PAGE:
Thin clients need a standardized way to serialize data.

In 2.x we used the same Ignite binary format that was used for server communication and data storage. However, in 3.x there are different formats for data storage and transmission (IEP-74 Data Storage), and those formats are not meant to be used by thin clients.

In Ignite 3.0 we want to avoid the cost of writing and supporting our own serialization mechanism.


Thin client protocol (handshake, message format, etc) will be designed in a separate IEP. Here we only discuss a mechanism to serialize user and system data: primitive and compound values, such as cache entries, configuration objects, and so on.


Use MsgPack format in the Ignite 3.0 thin client protocol.

MsgPack Example

SQL request (query text + arguments array)
        .packString("select * from cars where year > ? and seats = ?")

Result is 54 bytes:

For comparison, current Ignite binary protocol encodes the same data in 71 bytes, and takes 2x time to do so (see benchmarks below - writeSqlQueryIgnite and writeSqlQueryMsgPack).

Why MsgPack

The goal is to find an existing serialization format that satisfies the following requirements:

  • Binary (as opposed to text, like JSON, for performance reasons)
  • Supports nested object graphs
  • Supports primitives, not only objects (for example, integer or Guid value can be serialized independently)
  • Supports streaming: multiple values one after another in the same buffer / stream.
  • Schemaless: any object of any type can be written without prior set up
    • For Table APIs (when the schema is present), we can use field IDs instead of names for performance reasons
  • Can work without classes ("binary mode" in terms of 2.x): servers should be able to inspect the structure in serialized form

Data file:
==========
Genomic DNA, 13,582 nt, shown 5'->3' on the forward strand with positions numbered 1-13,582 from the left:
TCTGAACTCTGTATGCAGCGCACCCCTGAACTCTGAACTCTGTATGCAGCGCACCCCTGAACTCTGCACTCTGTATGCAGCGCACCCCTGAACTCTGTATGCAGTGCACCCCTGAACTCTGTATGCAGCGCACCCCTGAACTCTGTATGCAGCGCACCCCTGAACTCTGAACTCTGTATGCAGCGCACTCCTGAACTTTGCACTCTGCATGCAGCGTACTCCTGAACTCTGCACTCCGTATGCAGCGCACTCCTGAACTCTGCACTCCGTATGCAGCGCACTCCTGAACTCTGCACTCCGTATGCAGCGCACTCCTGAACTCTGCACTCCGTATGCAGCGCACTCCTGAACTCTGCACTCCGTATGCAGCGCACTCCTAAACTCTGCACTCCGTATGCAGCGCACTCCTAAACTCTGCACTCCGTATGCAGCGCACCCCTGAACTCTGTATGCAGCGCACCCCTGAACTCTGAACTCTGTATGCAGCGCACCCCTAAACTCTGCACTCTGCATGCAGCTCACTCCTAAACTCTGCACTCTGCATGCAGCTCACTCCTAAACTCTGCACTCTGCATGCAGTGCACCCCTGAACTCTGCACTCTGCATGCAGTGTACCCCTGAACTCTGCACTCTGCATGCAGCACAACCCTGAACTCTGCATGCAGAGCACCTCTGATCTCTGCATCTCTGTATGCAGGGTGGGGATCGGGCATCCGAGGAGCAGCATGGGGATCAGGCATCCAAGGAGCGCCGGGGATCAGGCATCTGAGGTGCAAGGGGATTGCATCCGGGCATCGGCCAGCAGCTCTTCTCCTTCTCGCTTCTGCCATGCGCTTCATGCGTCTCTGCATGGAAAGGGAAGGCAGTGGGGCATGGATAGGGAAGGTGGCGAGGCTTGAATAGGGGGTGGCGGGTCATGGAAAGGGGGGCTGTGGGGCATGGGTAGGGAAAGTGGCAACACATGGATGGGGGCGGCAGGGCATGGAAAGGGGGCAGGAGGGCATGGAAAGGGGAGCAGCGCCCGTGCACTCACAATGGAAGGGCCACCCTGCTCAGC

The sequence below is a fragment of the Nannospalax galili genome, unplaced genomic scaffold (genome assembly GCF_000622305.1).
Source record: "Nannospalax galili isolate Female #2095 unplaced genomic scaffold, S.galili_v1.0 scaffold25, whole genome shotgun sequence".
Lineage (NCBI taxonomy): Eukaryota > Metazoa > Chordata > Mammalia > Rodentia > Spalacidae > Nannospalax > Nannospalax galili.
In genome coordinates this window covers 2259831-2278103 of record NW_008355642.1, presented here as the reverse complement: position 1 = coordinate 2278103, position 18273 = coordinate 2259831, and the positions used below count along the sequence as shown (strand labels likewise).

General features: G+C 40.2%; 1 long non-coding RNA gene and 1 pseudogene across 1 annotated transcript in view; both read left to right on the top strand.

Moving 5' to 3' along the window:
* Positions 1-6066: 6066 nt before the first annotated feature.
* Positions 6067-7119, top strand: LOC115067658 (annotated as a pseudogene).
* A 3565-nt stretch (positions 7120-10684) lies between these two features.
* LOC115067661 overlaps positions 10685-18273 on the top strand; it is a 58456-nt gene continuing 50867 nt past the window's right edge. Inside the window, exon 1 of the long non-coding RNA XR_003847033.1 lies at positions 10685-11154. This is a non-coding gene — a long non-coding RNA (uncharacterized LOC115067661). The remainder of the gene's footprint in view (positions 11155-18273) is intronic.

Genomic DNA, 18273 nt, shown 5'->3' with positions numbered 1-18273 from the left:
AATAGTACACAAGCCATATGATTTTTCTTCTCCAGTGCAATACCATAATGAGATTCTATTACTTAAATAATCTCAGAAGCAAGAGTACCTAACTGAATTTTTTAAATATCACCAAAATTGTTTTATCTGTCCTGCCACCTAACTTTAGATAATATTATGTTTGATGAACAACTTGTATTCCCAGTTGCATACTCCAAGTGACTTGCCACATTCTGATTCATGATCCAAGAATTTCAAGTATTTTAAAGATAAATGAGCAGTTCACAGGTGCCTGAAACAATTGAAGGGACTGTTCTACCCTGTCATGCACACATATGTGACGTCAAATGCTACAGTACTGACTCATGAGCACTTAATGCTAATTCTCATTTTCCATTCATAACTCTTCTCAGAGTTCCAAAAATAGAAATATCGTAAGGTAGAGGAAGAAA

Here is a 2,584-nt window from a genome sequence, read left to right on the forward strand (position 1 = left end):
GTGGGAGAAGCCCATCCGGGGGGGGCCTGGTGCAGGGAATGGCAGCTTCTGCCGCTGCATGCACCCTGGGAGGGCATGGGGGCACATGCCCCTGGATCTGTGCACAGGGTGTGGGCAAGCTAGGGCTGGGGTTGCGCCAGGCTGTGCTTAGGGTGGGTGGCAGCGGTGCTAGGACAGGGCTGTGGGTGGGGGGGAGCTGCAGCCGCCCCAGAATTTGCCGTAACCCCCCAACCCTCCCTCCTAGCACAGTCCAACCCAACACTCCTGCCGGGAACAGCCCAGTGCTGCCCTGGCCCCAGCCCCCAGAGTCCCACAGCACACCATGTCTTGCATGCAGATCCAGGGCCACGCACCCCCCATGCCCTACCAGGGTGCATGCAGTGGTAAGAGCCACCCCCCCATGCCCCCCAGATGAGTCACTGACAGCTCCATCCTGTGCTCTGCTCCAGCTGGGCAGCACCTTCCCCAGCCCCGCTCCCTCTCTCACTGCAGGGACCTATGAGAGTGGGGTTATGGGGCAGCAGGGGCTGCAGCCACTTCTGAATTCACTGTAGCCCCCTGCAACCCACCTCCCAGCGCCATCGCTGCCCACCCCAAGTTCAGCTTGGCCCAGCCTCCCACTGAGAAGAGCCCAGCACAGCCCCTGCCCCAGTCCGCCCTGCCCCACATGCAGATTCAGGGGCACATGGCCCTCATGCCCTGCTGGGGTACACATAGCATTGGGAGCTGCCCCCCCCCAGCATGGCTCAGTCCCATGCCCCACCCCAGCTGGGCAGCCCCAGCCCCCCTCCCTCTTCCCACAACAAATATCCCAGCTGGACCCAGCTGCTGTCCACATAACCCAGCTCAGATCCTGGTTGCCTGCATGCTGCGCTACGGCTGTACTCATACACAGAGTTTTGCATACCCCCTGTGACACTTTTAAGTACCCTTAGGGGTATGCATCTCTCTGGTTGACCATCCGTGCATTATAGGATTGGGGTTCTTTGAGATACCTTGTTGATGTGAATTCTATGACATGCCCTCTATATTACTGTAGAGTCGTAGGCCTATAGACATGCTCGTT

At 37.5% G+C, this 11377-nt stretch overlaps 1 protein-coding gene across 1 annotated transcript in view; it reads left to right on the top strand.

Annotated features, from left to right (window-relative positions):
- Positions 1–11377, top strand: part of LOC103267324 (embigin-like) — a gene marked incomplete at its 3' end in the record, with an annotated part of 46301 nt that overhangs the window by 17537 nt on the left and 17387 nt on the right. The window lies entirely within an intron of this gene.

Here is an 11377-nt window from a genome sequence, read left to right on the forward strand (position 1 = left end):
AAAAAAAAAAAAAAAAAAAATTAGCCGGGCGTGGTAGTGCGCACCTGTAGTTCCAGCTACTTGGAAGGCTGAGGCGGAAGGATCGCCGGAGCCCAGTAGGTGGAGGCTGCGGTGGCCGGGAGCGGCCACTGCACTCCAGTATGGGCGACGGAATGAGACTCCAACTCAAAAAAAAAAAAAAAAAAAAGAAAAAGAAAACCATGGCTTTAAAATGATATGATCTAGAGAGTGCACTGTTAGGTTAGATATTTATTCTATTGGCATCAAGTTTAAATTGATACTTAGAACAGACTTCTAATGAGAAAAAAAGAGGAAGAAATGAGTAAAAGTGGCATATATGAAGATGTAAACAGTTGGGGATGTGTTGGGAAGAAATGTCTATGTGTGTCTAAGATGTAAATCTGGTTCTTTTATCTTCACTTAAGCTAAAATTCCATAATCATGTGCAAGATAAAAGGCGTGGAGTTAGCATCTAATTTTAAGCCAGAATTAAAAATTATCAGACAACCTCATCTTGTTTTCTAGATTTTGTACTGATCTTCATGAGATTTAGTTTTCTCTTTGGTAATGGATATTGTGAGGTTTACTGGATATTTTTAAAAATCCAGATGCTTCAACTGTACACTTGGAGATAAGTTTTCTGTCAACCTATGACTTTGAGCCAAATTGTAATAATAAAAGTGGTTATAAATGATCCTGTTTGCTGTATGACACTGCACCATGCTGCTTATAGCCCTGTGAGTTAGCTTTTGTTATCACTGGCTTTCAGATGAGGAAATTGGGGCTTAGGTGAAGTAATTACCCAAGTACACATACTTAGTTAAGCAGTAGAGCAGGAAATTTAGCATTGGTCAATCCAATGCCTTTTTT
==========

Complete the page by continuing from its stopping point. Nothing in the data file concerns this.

• Extensible (can add custom types)
  • Well-supported implementations in all languages of interest (Java, C#, C++, Python, JavaScript, PHP)
    • With compatible license
  • Fast and compact


  • Schemaless binary format.
  • Compatible with JSON (can be directly converted convert to JSON and from JSON: an important use case)
  • The most popular among all. High-performance, well-maintained implementations exist for many languages.
  • Battle tested: used by Tarantool and Redis
Java: Apache 2.0, C#: MIT, C++: MIT (nlohmann/json), Python: Apache 2.0, JavaScript: MIT, PHP: MIT
  • Based on MessagePack.
  • Less popular than MessagePack, fewer implementations, outdated PHP implementation.
  • Standardized (RFC7049), but MessagePack is simpler.
  • Included in stdlib in .NET 5.
  • "Use MsgPack instead of CBOR":
Java: Apache 2.0, C#: CC0, C++: MIT, Python: MIT, JavaScript: MIT, PHP: PHP License
  • "Schemaless cousin of Google's FlatBuffers". Can be accessed without parsing, copying, or allocation.
  • Can't serialize arbitrary objects at this point (in Java and C#)
  • Relatively new, has not gained traction

BSONDesigned for MongoDB storage and in-memory manipupation, not for network usage => more verbose than MessagePack/CBOR
UBJSONSeems to be abandoned, implementations (e.g. C#) are not maintained